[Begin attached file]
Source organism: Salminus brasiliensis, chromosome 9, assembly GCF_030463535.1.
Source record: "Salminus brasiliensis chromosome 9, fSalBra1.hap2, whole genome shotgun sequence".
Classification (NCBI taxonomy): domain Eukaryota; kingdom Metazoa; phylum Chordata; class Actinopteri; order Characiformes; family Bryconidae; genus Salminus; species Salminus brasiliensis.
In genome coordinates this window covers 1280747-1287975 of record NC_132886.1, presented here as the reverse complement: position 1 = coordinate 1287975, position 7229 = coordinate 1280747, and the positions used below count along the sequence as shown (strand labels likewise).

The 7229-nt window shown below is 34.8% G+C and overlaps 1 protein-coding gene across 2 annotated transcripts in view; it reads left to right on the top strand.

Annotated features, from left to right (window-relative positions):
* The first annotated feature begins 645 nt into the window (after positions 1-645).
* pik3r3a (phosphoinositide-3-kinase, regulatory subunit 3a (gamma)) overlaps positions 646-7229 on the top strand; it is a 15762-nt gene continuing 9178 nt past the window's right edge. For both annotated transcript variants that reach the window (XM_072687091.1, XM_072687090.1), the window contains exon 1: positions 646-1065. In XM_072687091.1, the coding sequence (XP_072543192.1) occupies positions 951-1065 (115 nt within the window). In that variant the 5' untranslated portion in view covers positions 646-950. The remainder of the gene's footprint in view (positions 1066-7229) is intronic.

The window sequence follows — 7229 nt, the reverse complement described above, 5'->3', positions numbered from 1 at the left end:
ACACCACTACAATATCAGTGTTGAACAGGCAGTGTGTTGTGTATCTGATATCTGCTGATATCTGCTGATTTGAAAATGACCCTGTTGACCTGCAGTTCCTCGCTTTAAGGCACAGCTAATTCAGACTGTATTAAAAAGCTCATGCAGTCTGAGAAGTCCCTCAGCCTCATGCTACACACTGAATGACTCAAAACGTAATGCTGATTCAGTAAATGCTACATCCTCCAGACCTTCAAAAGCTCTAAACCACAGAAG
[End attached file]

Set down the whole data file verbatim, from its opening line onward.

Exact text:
Source organism: Salminus brasiliensis, chromosome 9, assembly GCF_030463535.1.
Source record: "Salminus brasiliensis chromosome 9, fSalBra1.hap2, whole genome shotgun sequence".
Classification (NCBI taxonomy): domain Eukaryota; kingdom Metazoa; phylum Chordata; class Actinopteri; order Characiformes; family Bryconidae; genus Salminus; species Salminus brasiliensis.
In genome coordinates this window covers 1280747-1287975 of record NC_132886.1, presented here as the reverse complement: position 1 = coordinate 1287975, position 7229 = coordinate 1280747, and the positions used below count along the sequence as shown (strand labels likewise).

The 7229-nt window shown below is 34.8% G+C and overlaps 1 protein-coding gene across 2 annotated transcripts in view; it reads left to right on the top strand.

Annotated features, from left to right (window-relative positions):
* The first annotated feature begins 645 nt into the window (after positions 1-645).
* pik3r3a (phosphoinositide-3-kinase, regulatory subunit 3a (gamma)) overlaps positions 646-7229 on the top strand; it is a 15762-nt gene continuing 9178 nt past the window's right edge. For both annotated transcript variants that reach the window (XM_072687091.1, XM_072687090.1), the window contains exon 1: positions 646-1065. In XM_072687091.1, the coding sequence (XP_072543192.1) occupies positions 951-1065 (115 nt within the window). In that variant the 5' untranslated portion in view covers positions 646-950. The remainder of the gene's footprint in view (positions 1066-7229) is intronic.

The window sequence follows — 7229 nt, the reverse complement described above, 5'->3', positions numbered from 1 at the left end:
ACACCACTACAATATCAGTGTTGAACAGGCAGTGTGTTGTGTATCTGATATCTGCTGATATCTGCTGATTTGAAAATGACCCTGTTGACCTGCAGTTCCTCGCTTTAAGGCACAGCTAATTCAGACTGTATTAAAAAGCTCATGCAGTCTGAGAAGTCCCTCAGCCTCATGCTACACACTGAATGACTCAAAACGTAATGCTGATTCAGTAAATGCTACATCCTCCAGACCTTCAAAAGCTCTAAACCACAGAAG